Coming back home after facing armed conflict should be something that’s reassuring, calming and above all safe. However, most vets come home to the rude awakening that their lives have changed and they are in dangers that they were not trained to deal with. So, what are some dangers you have to be wary of when you first return from active military life? Here are five that you should look out for.
It seems inconceivable but a number of vets find themselves living below the poverty line, so much so that they are left homeless. The poverty is often as a result of a lack of sustainable employment opportunities. Chipping away at the problem shows more related factors such as insufficient education, lack of skills applicable in a civilian workforce, combat injuries and medical problems, among others.
2. Digital insecurity
Accustomed to secure military networks, most vets are unaware of the vulnerabilities in civilian networks. Things such as one’s IP address is public knowledge easily accessible over an unsecured network. Digital insecurity could lead to such things as identity theft, information loss, being targeted by anti-government or anti-military organizations and other serious repercussions. Vets should be informed of such risks so that they can take precautions such as using VPNs to secure their networks and communications, installing the necessary software to provide network and device security, among others.
Vets are affected or remain at high risk or being affected by a number of health problems ranging from physiological to psychological. These problems affect the success of their transition making it harder to function in the civilian society. Mental health issues are a particularly dicey topic with the society expecting the worst from vets who suffer from severe mental disorders such as PTSD and depression, leaving to ostracizing, micromanagement and a number of wrong approaches. These in themselves only lead to aggravating the problem. While the media should be commended for its effort in showing the struggle with mental health issues, there are still huge strides to be made before adequate help can be provided to these vets, especially on the part of the government and society.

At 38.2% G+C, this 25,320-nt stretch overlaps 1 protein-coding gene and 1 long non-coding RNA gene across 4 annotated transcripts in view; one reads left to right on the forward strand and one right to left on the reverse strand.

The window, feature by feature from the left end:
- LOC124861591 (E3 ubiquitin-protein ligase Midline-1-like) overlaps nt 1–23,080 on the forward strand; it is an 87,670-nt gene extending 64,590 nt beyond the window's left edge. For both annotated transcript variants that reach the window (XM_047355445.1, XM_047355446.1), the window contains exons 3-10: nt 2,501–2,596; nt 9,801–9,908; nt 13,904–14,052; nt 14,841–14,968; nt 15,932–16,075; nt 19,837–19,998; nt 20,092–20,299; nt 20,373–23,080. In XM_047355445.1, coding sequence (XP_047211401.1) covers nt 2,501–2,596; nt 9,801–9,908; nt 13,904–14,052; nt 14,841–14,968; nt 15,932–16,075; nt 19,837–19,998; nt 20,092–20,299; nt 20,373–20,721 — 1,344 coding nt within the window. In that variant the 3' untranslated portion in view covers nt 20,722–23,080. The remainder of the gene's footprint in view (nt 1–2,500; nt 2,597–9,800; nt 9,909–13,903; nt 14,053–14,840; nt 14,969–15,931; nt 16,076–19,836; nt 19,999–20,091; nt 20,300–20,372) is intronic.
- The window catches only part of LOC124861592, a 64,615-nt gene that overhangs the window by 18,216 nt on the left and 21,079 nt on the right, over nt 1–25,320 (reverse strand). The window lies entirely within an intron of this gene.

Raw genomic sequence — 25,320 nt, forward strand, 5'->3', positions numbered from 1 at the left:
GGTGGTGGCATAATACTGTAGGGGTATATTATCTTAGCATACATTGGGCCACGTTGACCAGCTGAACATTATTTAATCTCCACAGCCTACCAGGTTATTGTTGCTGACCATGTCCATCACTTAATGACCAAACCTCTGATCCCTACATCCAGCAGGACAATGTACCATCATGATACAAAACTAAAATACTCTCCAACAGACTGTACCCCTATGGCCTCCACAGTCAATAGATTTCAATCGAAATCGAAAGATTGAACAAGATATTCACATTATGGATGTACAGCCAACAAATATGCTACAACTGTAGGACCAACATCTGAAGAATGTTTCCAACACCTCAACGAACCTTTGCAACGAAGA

4. Bad credit score
After years fighting wars overseas, you might find that your debt has accrued and your credit score went considerably low. Anything lower than 610 is generally considered a bad credit score, but you might find creditors with leniency and willing to accommodate a credit score that’s as low as 500. Having a bad credit score creates significant obstacles that limit your transition to civilian life.
5. Negative criticism
After the huge sacrifices made in defending the freedom of your country, one expects a certain level of acceptance of pride when they return home. However, that may not always be the case and you may find yourself dealing with individuals who consider it wrong that you went to war. This can be frustrating, infuriating and could be a trigger for mental health issues, violence, and even drug abuse. The best way to handle such issues is to go through counseling and to lower your expectations of what you hope to find back home.
How to deal with these dangers
If you find yourself in a situation where you are facing one of these or more dangers, you need to reach out to someone. Trying to tackle the problem by yourself will only limit your success and increase your frustration. More so, you need to find a reliable and stable connection with someone back home whom you can at the very least trust and confide in to prevent you from getting swallowed whole by the changed society that you come back home to.